We attribute this difference to the treatment of charge transfer efficiency (CTE) effects in the SAS. When observing bright sources with a CCD such as the EPIC-pn, traps in the silicon crystal can be saturated with source electrons, which improves the CTE. While the latest SAS versions take this effect into account, their calibration breaks down for very high count rates. An overcorrection of CTE effects then leads to inferred photon energies that are too high. We take this effect into account by correcting the assigned photon energies with a model of the form Ereal = Eobs/s + ΔE. The model parameters s and ΔE are determined using measured energies of narrow spectral components or from continuum fitting. As will be discussed in greater detail by Duro et al. (in prep.), Chandra’s HETGS observation (obsid 3814) was taken at the same flux level as our XMM-Newton/RXTE observations. In addition to the 6.4 keV line, Chandra reveals two Fe Kα absorption lines due to Fe xxv and Fe xxvi at 6.646 keV and 6.955 keV. Fits show that full consistency between the modified timing mode spectrum and HETGS is obtained for s = 1.02 and ΔE = 0 keV. This overcorrection of the EPIC energies by 2% is in line with typical CTE corrections for bright sources. An initial fit to the simultaneous 4–10 keV EPIC and PCA data agrees with this result (Fig. 2c), showing that the CTE correction can also be obtained from continuum fitting. The remaining differences between the EPIC and PCA data are due to narrow features that are not resolved by the PCA.

thumbnail Fig. 3

a) Unfolded XMM-Newton and RXTE data and best-fit model components. Green line: reflection continuum in the frame of the disk (note the strong Compton broadening; the “jitter” above 50 keV is due to the numerical resolution of the reflection model). Purple line: relativistically smeared reflection component. b) Measured count rate spectra. c) Residuals of the best-fit setting the relativistic convolution to zero. d) Best-fit residuals including relativistic convolution.

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Table 1

Best fit results to gainshifted EPIC-pn, PCA, and HEXTE data assuming an exponentially cutoff power law, a narrow emission line at 6.4 keV, two resonant absorption lines, disk black body emission, and relativisticaly convolved reflection.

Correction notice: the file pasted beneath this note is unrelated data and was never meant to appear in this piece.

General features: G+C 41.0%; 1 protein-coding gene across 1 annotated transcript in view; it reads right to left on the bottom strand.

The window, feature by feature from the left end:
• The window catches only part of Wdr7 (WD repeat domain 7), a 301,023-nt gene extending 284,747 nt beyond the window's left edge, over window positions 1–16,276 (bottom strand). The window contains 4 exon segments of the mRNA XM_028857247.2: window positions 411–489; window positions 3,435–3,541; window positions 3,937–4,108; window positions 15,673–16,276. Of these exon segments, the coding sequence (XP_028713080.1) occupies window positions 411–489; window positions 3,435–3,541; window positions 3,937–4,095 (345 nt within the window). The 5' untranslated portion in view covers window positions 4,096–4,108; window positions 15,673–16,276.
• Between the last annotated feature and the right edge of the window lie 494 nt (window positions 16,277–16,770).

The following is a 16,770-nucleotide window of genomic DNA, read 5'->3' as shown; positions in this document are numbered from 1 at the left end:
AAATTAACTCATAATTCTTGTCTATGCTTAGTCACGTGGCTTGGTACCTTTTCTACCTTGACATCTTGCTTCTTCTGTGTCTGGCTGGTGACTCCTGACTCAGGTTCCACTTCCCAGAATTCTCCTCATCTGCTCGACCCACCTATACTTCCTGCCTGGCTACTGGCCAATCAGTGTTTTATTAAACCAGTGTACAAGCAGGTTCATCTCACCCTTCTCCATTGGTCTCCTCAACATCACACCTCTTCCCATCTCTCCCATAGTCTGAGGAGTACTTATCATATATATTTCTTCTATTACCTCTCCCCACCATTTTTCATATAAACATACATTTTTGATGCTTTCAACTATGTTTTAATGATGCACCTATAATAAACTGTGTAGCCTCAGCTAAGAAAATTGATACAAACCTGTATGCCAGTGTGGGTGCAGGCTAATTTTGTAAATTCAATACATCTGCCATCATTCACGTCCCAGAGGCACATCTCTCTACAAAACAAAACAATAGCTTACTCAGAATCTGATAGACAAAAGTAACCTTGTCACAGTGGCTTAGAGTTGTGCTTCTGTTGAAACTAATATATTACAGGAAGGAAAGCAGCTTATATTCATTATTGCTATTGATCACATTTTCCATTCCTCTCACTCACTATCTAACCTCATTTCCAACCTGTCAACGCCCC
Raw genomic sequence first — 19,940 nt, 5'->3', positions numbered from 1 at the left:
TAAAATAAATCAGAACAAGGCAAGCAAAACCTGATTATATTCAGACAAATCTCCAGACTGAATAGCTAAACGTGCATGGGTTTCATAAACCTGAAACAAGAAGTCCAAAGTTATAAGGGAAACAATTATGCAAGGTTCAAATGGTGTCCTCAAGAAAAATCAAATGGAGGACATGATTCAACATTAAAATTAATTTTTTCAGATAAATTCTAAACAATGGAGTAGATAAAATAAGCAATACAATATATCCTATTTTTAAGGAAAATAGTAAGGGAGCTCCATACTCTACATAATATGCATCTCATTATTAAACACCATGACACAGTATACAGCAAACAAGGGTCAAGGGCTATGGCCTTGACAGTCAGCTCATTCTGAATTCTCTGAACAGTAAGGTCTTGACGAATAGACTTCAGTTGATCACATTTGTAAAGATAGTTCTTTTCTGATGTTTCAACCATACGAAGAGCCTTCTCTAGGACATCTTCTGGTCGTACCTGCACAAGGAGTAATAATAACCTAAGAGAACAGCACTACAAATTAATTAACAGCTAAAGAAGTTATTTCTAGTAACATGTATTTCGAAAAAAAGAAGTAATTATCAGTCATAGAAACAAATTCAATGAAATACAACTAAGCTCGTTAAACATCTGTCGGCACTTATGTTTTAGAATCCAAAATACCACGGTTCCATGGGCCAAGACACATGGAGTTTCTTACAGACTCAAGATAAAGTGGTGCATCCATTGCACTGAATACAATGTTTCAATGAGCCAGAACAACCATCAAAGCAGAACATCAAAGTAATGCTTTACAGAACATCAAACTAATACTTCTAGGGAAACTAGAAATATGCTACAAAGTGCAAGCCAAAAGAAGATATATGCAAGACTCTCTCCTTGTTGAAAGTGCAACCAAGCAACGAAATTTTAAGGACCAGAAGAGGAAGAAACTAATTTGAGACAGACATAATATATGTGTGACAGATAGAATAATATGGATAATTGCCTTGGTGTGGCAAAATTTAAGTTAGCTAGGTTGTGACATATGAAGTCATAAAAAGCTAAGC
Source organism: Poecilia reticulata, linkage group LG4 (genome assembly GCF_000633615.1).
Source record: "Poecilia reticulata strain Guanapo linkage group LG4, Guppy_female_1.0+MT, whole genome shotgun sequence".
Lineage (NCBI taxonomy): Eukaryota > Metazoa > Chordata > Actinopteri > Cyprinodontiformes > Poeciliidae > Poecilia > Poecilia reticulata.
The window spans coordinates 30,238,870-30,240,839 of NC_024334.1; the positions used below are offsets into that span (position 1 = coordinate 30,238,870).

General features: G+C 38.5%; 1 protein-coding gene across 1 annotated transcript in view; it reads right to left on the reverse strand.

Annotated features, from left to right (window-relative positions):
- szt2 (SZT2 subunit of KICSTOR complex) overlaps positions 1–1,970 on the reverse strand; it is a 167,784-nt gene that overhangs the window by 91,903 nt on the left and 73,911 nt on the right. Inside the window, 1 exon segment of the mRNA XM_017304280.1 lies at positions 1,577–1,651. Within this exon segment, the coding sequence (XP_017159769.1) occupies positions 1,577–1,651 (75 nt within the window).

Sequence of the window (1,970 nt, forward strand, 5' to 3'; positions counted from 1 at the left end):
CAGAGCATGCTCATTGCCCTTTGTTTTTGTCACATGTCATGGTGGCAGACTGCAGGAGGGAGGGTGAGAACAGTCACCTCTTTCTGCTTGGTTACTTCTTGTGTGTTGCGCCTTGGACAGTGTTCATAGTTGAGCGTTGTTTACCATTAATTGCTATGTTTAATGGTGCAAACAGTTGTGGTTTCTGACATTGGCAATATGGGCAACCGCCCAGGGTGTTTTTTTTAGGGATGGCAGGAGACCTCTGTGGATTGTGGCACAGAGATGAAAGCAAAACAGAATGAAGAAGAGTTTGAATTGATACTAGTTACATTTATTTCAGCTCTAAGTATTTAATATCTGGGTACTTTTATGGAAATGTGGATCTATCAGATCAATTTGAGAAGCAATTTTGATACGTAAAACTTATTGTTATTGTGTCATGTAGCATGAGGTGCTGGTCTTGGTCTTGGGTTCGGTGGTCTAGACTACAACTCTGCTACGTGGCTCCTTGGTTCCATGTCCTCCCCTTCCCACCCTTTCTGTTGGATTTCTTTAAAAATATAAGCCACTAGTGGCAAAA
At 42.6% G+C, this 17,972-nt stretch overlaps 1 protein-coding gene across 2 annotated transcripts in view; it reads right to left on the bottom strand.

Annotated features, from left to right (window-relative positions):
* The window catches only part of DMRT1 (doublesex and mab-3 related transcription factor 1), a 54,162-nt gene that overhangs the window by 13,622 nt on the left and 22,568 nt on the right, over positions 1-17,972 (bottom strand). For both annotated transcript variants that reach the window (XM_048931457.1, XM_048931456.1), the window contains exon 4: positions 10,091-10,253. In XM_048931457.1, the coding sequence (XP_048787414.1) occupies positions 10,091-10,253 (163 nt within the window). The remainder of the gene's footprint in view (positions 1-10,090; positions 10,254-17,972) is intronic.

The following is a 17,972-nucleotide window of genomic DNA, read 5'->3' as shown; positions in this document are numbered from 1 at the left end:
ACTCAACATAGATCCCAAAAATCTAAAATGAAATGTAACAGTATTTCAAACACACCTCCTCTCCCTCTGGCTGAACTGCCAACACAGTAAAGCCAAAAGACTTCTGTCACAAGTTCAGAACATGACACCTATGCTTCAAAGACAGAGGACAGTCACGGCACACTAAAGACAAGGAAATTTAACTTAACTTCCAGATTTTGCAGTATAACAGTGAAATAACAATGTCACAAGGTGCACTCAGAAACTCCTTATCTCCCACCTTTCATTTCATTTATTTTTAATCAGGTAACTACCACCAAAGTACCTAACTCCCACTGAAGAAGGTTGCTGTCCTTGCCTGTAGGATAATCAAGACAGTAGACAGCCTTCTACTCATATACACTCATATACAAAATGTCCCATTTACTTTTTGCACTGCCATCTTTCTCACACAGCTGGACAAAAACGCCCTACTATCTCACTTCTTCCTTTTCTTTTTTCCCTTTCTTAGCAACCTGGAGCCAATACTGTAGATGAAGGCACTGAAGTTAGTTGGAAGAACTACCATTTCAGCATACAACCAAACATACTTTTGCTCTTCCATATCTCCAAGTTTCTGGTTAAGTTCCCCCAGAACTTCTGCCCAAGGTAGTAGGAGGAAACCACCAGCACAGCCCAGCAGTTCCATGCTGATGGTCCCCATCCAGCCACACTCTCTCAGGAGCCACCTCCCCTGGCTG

thumbnail Fig. 4

a) χ2 significance contours for the emissivity index, ϵ, and the spin, a. Contours are based on Δχ2 = 2.30, 4.61, and 9.21, i.e., 68%, 90%, and 99% confidence for two parameters of interest, with respect to the best fit case with ϵ let free. Two minima are apparent, one indicating a low-spin black hole at an unphysically large ϵ, and one indicating an almost maximally spinning black hole consistent with emission from a thin accretion disk (ϵ = 3). b) χ2 as a function of a for ϵ = 3.

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4. The relativistic broadened Fe Kα line of Cyg X-1

We now turn to modeling the broadened Fe line. To describe its profile we use the relline-model of Dauser et al. (2010), a relativistic line model for thin disks around black holes with spins −0.998 ≤ a ≤  +0.998, where a < 0 indicates that the angular momenta of the black hole and the disk are antiparallel. We assume a radius-dependent line emissivity per disk unit area that scales  ∝ rϵ, where ϵ = 3 for a thin accretion disk. The disk extends from the (a dependent) innermost stable circular orbit to 400GM/c2.

As expected, modeling the 4–10 keV spectrum with a simple relativistic line and a power-law continuum results in a bad fit and unphysical line parameters as this approach does not take reflection self-consistently into account. We therefore extend the data to the full 4–120 keV band provided by EPIC-pn, PCA, and HEXTE, and model reflection of an exponentially cutoff power law self-consistently using the reflection model reflionx (Ross & Fabian 2005). This model includes transitions from the most important ions, including Fe vi to Fe xxvi. In order to account for the relativistic smearing we convolve the reflected spectrum with a relativistic convolution model (relconv; Dauser et al. 2010). We assume that the angular distribution of the fluorescent photons is isotropic and due to photons emerging from a hot corona (Svoboda et al. 2009). We also included narrow Kα absorption lines from Fe xxv and Fe xxvi and a soft excess in the model.

We first modeled the continuum using the canonical value of ϵ = 3 for a thin accretion disk. As shown in Fig. 3 and Table 1, this model describes the 4–120 keV energy spectrum well, with a reduced . The line profile indicates a high angular momentum of the black hole (, Fig. 4b), with additional line broadening caused by strong Compton broadening in the strongly ionized reflector (ionization parameter ), which smears out all other discrete features such as edges in the reflection spectrum (Fig. 3, green line). The inferred inclination is 32° ± 2°, which agrees well with most estimates for the inclination of the system (e.g., 32° ≤ i ≤ 40°, Ninkov et al. 1987; i < 55°, Sowers et al. 1998; or 36° ≤ i ≤ 67°Davis & Hartmann 1983). The Fe abundance is slightly higher than solar.